The Nature Conservancy will host a series of free public hikes on two breathtaking preserves in the Chico area: the 37,540-acre Dye Creek Preserve, located near Los Molinos, and the Vina Plains Preserve, 12 miles north of Chico. Because the preserves are working cattle ranches, the Conservancy’s semi-annual tours provide the public with an opportunity to view some of the region’s most spectacular landscapes with knowledgeable and entertaining guides, providing insight on many cultural, geological and biological points of interest.
All events are held rain or shine, with the exception of a serious downpour. Sturdy footwear/hiking boots are a requirement. The weather may be hot, or humid and wet, so wear layered clothing, and bring waterproof clothing and a hat. Carry plenty of drinking water, and bring a lunch. Please arrive 15 minutes early. Space is limited to 25 persons, so visitors are advised to book early. To book a reservation or receive more information, contact Jackson Shedd of The Nature Conservancy at (760) 707-6942 or firstname.lastname@example.org.
Vina Plains—March 31 and April 14, 10 AM to 12 PM
During the spring, the Vina Plains Preserve comes alive with colorful wildflowers, which carpet the grasslands and ring the vernal pools in spectacular bands of color. The pools support many rare, threatened or endangered species and attract a large array of waterfowl and shorebirds that feast on small crustaceans that fill the pools this time of year.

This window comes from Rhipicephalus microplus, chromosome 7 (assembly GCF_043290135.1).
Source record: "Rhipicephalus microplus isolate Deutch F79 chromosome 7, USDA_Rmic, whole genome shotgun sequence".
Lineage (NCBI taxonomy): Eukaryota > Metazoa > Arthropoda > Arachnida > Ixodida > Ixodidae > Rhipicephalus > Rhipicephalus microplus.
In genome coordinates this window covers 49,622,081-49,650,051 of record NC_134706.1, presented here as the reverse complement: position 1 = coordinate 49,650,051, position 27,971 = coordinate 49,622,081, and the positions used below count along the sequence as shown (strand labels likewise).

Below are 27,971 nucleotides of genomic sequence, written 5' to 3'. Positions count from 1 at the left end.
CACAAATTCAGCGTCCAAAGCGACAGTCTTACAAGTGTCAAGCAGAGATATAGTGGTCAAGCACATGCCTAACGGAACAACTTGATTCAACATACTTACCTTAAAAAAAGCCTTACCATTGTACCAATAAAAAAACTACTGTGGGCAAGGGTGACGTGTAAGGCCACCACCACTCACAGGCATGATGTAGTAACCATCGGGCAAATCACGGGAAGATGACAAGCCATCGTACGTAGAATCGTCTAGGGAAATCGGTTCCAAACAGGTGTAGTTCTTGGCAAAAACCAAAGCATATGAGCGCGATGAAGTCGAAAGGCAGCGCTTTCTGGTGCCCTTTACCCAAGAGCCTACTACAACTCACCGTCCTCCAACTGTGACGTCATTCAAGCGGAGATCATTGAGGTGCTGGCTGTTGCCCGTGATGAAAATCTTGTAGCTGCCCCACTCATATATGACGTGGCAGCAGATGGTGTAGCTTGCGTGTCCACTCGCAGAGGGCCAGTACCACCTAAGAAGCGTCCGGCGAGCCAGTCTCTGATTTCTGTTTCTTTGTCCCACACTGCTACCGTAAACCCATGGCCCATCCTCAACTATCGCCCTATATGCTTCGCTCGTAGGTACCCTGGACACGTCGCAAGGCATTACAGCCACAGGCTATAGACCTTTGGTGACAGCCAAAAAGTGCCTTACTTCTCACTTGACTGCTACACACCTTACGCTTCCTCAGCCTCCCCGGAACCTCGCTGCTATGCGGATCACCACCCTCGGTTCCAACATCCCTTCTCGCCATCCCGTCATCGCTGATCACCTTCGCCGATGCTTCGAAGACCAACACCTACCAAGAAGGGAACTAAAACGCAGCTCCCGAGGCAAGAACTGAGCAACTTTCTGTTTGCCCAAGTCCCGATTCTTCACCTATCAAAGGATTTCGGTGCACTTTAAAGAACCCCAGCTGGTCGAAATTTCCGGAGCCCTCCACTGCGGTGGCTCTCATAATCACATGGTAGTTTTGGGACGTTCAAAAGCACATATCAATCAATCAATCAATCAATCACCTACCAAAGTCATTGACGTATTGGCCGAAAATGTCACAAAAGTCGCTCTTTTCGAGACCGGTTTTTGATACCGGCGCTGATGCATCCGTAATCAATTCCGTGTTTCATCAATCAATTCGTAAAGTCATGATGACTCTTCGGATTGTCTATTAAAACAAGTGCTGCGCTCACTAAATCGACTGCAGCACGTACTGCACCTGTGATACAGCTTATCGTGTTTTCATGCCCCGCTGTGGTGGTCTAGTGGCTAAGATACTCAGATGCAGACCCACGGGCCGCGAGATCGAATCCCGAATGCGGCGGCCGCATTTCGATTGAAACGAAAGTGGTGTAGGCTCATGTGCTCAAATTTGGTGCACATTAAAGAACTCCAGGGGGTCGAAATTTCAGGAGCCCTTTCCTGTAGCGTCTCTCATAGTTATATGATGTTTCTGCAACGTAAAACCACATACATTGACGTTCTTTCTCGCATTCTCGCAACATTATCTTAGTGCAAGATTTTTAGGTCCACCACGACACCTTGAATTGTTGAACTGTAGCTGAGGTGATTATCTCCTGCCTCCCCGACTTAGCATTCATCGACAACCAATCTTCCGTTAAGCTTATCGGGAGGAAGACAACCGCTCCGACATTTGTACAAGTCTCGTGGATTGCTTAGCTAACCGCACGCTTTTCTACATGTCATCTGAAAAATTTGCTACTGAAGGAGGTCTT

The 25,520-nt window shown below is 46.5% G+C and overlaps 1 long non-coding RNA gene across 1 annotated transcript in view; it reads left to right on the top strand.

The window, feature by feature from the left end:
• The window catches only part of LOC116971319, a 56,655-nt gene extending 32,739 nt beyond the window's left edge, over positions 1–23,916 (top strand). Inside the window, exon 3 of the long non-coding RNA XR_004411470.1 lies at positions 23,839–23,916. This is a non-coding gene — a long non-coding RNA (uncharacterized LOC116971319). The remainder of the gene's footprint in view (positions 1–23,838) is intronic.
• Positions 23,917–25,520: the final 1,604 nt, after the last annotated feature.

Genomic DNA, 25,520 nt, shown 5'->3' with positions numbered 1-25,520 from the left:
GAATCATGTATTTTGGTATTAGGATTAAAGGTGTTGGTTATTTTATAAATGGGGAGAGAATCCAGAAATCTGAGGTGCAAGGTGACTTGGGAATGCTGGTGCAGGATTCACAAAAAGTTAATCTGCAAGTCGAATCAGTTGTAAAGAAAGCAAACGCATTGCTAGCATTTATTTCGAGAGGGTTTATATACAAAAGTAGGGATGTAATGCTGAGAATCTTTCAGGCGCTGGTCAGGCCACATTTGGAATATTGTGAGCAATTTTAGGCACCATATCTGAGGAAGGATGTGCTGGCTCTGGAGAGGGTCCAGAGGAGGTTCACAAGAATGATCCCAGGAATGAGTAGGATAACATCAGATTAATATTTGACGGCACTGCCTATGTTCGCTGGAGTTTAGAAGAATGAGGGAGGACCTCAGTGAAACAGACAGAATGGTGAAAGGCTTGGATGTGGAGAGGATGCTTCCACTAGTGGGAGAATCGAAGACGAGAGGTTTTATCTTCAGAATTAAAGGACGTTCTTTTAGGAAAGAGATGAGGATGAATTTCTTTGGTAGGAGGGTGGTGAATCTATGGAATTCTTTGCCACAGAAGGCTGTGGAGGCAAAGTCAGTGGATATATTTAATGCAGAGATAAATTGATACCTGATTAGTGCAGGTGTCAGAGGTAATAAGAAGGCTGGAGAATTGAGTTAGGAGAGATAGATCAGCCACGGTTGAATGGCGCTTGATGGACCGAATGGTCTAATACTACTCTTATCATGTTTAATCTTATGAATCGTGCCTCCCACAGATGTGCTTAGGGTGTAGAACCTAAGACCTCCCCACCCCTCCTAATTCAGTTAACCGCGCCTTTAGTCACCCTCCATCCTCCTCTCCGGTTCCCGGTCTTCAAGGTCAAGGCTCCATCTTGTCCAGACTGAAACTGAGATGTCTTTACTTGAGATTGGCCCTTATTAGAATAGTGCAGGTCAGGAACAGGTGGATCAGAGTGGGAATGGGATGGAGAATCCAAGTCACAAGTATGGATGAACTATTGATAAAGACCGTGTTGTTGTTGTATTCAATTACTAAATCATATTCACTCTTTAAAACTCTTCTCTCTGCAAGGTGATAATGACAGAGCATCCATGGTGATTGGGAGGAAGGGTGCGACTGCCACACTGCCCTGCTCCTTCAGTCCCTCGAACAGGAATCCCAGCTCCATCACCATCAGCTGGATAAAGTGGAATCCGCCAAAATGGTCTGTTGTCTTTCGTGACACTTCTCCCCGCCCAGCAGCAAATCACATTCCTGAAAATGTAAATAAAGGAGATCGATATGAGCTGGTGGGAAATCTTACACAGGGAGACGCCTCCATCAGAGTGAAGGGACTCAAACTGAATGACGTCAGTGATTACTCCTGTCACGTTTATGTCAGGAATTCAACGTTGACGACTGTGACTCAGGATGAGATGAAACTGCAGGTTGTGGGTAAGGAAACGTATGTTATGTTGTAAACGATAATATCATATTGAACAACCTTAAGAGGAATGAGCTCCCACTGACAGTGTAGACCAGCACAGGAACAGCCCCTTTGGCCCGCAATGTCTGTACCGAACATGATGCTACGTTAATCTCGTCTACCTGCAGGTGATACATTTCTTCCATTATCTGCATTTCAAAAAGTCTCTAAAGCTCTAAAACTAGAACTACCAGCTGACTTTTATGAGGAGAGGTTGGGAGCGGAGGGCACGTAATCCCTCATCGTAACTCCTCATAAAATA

The one-mile hike is relatively flat, but the surface will be uneven and may be wet and slippery in places, depending on the weather. The hike will be led by California Native Plant Society botanists, who are extremely knowledgeable about the flora of the site.
Dye Creek Canyon—March 17, March 31 and April 21, 10 AM to 2 PM
The four- to five-mile hike follows the course of Dye Creek itself, which cuts through a pristine setting of volcanic buttes, hills and extensive blue oak woodlands, before flowing into the Sacramento River. Expect spectacular views; spring flowers; and occasional wildlife sightings, such as deer, golden eagles and woodpeckers (binoculars enhance the experience). You’ll also have a rare opportunity to explore a cave thought to be frequented by Ishi, the last survivor of the Yahi indian tribe.
Please note: A good level of fitness and agility is required to complete the hike. This hike is somewhat rigorous—hikers will have to traverse a creek and navigate steep, rocky terrain—and hiking boots are a must. Dogs are not allowed during these events.
The Nature Conservancy is a leading conservation organization working around the world to protect ecologically important lands and waters for nature and people. The Conservancy and its more than 1 million members have protected nearly 120 million acres worldwide. Visit The Nature Conservancy on the Web at www.nature.org.
The Nature Conservancy